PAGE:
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A mature adult can transform back into a polyp, effectively starting its life cycle again.
We can’t turn back into a baby and start our lives over — at least, not yet. But we take for granted just how far medicine has advanced in the last century and a half.
Take a look at how significantly human life expectancy has increased over the last couple of centuries:
You can see from the chart above that in 1770, the average human life expectancy was less than 30 years. By 2019, humans were living to be well over 70 years old, and that’s the global average.
What’s incredible about this graphic isn’t just the historical rate of increase in life expectancy; it’s that we show no signs of slowing down.
And it’s all thanks to revolutionary advancements in modern medicine and biotechnology that continue to push the boundaries of what’s possible for human beings.
Welcome to the Biotech RevolutionGrand View Research estimates the global biotechnology market size at $1.02 trillion in 2021, with an expected compound annual growth of 13.9% from 2022 through 2030.
And unless you lived under a rock in 2020, you know exactly why this already trillion-dollar market is growing at such a fast clip.
COVID-19 was the first modern pandemic to touch nearly every person around the world.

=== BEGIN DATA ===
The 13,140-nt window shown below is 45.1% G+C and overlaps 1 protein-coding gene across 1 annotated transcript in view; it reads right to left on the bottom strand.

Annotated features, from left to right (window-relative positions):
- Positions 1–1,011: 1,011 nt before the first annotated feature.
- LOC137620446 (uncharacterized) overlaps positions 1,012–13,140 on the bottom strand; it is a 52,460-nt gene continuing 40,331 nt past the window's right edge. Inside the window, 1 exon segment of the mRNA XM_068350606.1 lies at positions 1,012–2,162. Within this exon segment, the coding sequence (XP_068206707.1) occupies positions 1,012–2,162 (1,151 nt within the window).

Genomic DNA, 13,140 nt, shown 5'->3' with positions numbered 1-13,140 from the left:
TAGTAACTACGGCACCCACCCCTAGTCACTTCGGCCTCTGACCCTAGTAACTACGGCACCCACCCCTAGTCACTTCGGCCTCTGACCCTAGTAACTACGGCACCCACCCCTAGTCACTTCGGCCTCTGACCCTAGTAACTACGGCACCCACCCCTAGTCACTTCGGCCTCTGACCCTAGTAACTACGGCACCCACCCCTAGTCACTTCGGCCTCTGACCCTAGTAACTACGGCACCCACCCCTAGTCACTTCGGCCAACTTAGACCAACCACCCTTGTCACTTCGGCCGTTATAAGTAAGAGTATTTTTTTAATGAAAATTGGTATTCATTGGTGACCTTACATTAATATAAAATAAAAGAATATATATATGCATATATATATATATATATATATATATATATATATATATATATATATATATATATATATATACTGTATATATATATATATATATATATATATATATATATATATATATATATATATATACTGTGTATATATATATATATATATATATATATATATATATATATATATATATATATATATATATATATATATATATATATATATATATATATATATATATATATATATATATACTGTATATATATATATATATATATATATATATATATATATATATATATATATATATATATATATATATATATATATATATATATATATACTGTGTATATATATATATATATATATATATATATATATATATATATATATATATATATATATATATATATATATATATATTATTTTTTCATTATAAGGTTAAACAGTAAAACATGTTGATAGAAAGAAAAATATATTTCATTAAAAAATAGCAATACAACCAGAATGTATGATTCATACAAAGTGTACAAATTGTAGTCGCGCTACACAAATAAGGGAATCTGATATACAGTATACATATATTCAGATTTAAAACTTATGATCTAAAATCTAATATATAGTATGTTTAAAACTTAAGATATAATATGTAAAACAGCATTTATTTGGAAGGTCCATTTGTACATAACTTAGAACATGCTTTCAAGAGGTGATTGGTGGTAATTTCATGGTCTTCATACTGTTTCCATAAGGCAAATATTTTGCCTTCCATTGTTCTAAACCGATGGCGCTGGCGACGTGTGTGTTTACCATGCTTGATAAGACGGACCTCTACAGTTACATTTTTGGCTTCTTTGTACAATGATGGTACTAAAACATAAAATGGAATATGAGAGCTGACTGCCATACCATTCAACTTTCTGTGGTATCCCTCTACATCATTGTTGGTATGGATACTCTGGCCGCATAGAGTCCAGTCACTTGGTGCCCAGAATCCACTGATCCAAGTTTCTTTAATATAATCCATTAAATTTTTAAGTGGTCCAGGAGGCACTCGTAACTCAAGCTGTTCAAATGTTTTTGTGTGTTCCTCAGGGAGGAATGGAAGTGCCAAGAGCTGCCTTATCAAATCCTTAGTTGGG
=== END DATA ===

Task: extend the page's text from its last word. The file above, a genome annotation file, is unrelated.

Governments threw billions of dollars at pharmaceutical companies, urging them to quickly develop a cure or vaccine.
And less than a year from the time the SARS-CoV-2 virus was discovered, Pfizer Inc. (PFE) got its vaccine to market, with fellow biotechnology leaders like Moderna Inc. (MRNA) and Johnson & Johnson (JNJ) right behind it. These companies were able to make vaccines widely available faster than at any other time in history.
Considering the average time it takes to develop a vaccine and get it to market — between clinical trials, regulatory approvals, manufacturing, and distribution — is five to 10 years, this was a seriously impressive feat of modern ingenuity and science.
And because no one wants to experience a global shutdown again, the door is wide open for incredible investment opportunities in the biotechnology sector.
In fact, over the next decade, I expect biotechnology companies to experience a boom similar to what technology and software companies saw from 2010 to 2021.
But don’t rush out to grab any biotechnology stock that produces interesting headlines just yet — because the history of this sector is littered with the bodies of failed startups.
First, let me walk you through how I see the sector playing out and offer up some creative ways to exploit opportunities.
Biotech’s OutperformanceFrom the start of 2022 through the end of May, the S&P Biotech Index, as measured by the SPDR S&P Biotech ETF (XBI), was down almost 40%.
Meanwhile, the S&P Technology Index, as measured by the Technology Select Sector SPDR Fund (XLK), was down just shy of 20%.
However, since the start of June, biotechnology has started to outperform, with the XBI gaining over 20% and the XLK falling another 8.5%.
This, of course, has been happening as the Federal Reserve has been pushing up interest rates for several months now.
Higher rates make future growth less valuable than current earnings. For high-growth technology companies, this is a disaster.
But for biotechnology, where research and development (R&D) do the heavy lifting and carry the largest cost, that isn’t the case.